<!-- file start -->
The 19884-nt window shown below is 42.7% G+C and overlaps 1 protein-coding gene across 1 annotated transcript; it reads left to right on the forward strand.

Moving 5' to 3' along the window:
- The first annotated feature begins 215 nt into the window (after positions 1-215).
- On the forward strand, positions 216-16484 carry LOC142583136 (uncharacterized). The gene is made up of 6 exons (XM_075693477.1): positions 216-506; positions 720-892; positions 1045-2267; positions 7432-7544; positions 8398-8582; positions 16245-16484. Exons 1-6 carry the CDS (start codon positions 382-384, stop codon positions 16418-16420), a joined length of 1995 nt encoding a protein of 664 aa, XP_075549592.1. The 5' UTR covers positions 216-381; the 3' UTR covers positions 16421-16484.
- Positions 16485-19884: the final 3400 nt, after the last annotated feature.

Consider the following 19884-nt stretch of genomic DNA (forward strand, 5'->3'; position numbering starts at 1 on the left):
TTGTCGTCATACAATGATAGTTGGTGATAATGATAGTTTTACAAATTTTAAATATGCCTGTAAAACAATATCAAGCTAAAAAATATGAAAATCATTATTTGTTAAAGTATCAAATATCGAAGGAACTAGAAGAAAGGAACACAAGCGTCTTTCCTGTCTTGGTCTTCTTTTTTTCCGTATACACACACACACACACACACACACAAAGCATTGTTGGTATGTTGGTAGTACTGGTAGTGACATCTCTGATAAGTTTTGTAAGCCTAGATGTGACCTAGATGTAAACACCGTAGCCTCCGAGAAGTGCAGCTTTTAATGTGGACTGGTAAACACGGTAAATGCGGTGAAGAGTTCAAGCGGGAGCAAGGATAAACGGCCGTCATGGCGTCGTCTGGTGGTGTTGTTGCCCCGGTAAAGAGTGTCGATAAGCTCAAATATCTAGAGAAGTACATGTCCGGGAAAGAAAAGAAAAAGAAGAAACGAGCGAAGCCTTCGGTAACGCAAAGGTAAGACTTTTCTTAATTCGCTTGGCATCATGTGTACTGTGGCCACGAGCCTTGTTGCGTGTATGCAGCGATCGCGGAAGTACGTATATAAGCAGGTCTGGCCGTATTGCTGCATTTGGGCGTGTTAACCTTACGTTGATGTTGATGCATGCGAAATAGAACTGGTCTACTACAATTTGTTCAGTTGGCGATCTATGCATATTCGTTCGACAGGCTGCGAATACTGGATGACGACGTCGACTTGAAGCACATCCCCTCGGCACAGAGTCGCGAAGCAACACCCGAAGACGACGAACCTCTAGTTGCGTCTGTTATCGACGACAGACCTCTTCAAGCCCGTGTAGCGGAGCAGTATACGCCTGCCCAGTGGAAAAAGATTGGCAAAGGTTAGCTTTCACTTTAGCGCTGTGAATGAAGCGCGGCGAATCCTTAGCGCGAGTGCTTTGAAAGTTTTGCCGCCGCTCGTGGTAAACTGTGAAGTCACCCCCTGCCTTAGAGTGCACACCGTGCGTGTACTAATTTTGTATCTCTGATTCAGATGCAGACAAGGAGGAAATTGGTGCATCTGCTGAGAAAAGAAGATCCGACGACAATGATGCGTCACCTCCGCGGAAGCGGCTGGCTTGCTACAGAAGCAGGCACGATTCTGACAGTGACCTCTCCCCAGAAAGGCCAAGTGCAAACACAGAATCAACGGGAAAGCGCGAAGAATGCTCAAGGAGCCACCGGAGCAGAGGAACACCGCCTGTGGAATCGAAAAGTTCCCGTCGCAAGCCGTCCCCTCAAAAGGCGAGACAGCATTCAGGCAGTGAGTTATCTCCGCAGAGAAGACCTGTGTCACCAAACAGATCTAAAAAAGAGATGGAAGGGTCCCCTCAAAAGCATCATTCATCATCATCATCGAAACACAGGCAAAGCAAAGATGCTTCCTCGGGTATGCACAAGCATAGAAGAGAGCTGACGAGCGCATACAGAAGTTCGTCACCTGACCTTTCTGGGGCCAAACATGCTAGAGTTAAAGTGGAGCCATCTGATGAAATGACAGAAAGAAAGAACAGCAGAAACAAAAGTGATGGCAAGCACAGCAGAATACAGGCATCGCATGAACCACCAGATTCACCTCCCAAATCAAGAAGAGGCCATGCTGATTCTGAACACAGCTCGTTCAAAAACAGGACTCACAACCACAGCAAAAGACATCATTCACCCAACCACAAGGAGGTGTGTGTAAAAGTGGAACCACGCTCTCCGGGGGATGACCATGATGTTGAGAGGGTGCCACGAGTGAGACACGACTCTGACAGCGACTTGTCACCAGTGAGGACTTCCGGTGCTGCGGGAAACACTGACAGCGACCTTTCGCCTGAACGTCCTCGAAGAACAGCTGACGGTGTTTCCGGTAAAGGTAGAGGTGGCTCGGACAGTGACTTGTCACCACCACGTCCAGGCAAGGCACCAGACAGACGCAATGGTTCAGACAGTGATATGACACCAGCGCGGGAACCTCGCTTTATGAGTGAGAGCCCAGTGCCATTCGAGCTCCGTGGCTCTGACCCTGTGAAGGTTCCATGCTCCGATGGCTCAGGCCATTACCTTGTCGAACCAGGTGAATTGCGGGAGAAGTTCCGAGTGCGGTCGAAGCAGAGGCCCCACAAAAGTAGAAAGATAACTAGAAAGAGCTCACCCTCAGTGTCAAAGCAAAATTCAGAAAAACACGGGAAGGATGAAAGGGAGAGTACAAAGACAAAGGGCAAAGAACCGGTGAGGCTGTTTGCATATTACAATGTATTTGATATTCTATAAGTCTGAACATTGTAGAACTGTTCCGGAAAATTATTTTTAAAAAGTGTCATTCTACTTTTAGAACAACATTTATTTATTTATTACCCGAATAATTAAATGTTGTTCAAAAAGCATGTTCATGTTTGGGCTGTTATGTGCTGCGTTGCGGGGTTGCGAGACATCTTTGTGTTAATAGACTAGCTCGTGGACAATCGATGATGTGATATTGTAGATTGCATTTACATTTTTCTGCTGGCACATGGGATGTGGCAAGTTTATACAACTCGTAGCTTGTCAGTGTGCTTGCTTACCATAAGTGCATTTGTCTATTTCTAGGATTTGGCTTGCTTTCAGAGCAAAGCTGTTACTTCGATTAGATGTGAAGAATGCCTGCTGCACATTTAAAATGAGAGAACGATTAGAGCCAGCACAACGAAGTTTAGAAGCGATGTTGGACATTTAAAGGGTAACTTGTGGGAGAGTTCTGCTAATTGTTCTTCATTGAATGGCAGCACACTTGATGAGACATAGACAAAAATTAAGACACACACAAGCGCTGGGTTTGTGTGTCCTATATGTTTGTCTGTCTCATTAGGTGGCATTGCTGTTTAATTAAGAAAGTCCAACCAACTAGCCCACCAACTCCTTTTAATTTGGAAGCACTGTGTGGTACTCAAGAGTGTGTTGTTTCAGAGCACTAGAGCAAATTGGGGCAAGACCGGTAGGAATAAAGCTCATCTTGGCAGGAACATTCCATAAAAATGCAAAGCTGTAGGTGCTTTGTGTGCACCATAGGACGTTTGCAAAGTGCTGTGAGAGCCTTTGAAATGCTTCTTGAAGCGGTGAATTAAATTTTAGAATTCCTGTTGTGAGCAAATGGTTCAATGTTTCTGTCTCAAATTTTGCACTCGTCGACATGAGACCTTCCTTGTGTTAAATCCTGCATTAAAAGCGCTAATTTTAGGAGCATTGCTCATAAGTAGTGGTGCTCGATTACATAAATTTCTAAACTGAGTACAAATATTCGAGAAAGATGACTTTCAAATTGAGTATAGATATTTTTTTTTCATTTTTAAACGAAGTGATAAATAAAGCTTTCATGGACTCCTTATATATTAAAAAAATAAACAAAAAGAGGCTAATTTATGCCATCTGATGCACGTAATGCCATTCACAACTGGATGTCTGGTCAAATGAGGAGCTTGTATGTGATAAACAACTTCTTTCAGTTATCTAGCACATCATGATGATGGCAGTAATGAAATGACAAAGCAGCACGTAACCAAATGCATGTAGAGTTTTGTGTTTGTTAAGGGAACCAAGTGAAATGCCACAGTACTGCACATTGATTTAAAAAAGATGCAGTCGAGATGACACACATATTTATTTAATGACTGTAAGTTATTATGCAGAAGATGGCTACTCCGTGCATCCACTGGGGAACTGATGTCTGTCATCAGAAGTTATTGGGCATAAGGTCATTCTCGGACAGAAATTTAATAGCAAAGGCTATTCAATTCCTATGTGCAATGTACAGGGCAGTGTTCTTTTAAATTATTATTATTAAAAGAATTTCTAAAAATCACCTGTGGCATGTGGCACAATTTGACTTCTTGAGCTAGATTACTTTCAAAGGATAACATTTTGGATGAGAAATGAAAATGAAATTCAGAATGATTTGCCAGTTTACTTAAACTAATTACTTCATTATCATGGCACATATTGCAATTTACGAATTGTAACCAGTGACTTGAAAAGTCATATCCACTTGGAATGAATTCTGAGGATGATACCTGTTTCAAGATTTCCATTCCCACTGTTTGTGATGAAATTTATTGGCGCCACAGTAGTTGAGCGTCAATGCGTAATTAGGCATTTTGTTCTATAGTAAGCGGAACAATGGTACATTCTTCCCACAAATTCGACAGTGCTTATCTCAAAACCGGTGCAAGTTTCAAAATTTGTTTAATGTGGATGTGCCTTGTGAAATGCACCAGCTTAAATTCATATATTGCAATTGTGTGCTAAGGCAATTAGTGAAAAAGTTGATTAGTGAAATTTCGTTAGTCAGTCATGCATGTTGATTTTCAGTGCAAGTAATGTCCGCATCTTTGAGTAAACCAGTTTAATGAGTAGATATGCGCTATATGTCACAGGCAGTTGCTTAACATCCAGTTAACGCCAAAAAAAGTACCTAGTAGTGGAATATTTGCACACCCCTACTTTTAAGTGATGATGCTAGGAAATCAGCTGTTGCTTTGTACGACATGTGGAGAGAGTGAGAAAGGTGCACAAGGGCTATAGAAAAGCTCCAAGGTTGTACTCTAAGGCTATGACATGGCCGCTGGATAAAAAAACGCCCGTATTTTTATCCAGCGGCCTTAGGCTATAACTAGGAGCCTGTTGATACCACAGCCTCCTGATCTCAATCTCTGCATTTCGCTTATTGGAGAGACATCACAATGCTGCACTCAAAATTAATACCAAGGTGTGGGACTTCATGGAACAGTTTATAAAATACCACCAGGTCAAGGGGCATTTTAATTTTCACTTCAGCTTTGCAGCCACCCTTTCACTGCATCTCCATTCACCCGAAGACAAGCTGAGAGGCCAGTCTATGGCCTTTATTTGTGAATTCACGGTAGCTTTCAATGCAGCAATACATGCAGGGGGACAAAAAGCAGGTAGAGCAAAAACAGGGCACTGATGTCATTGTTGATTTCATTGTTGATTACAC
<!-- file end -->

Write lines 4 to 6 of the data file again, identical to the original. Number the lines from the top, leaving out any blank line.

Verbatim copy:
- On the forward strand, positions 216-16484 carry LOC142583136 (uncharacterized). The gene is made up of 6 exons (XM_075693477.1): positions 216-506; positions 720-892; positions 1045-2267; positions 7432-7544; positions 8398-8582; positions 16245-16484. Exons 1-6 carry the CDS (start codon positions 382-384, stop codon positions 16418-16420), a joined length of 1995 nt encoding a protein of 664 aa, XP_075549592.1. The 5' UTR covers positions 216-381; the 3' UTR covers positions 16421-16484.
- Positions 16485-19884: the final 3400 nt, after the last annotated feature.

Consider the following 19884-nt stretch of genomic DNA (forward strand, 5'->3'; position numbering starts at 1 on the left):